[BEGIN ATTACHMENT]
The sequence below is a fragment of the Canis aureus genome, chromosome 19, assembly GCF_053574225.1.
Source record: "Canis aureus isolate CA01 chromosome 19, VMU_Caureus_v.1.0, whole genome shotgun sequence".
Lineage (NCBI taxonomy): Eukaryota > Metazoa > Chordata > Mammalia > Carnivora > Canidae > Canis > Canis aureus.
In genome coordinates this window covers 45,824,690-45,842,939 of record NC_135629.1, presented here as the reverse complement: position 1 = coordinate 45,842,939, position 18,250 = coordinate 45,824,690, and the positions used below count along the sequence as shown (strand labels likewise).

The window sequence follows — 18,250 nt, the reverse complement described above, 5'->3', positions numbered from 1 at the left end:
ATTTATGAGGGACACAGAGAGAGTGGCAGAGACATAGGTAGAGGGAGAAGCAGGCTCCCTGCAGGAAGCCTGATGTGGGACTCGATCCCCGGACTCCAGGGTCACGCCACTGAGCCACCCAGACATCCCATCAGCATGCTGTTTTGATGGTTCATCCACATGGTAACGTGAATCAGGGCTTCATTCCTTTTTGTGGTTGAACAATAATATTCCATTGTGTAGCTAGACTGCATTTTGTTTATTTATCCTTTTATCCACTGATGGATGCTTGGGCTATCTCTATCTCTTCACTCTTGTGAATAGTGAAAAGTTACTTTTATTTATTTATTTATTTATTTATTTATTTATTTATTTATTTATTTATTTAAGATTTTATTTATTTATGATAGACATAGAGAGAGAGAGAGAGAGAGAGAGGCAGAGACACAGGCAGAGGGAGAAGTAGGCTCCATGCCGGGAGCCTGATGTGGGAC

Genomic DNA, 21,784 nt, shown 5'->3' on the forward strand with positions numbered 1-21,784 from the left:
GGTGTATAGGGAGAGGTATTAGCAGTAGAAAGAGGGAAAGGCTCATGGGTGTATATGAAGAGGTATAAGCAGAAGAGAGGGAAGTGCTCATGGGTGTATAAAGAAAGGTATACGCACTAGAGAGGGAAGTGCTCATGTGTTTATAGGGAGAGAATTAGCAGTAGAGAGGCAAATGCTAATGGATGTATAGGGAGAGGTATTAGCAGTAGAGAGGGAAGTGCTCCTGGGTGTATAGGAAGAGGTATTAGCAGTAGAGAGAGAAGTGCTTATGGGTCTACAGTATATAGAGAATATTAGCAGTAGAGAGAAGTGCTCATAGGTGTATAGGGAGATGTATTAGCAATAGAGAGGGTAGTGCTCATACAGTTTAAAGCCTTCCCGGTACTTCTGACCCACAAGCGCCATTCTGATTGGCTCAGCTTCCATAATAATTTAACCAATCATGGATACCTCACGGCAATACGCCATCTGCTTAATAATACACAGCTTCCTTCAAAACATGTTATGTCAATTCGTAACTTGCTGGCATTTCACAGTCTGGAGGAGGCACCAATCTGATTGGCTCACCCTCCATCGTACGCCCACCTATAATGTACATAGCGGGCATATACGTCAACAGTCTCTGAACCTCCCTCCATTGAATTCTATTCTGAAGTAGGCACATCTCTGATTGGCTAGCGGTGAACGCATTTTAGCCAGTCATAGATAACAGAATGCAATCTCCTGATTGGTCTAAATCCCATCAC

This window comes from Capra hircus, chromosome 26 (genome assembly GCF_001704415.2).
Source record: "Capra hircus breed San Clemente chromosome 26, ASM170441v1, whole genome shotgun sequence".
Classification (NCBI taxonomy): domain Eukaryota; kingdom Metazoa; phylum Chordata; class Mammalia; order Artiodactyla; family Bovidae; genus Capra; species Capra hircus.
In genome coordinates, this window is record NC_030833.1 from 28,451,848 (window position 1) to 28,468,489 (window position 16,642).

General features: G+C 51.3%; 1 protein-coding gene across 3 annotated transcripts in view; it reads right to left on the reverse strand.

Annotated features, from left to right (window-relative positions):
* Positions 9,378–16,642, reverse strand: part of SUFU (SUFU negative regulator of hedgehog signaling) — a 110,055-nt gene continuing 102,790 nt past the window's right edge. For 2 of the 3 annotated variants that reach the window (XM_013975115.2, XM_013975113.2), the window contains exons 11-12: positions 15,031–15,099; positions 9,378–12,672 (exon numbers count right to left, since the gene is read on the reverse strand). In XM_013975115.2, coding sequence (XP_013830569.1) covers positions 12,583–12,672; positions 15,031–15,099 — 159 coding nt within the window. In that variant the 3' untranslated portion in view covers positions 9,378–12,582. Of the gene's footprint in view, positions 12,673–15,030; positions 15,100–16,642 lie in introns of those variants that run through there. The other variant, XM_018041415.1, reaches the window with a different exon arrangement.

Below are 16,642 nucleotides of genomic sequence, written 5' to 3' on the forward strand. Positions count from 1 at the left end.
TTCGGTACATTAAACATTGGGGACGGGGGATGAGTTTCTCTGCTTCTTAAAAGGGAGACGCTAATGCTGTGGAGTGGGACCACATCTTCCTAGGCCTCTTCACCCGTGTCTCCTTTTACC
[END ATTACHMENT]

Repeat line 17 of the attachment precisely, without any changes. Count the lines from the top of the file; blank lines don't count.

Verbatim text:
TTCGGTACATTAAACATTGGGGACGGGGGATGAGTTTCTCTGCTTCTTAAAAGGGAGACGCTAATGCTGTGGAGTGGGACCACATCTTCCTAGGCCTCTTCACCCGTGTCTCCTTTTACC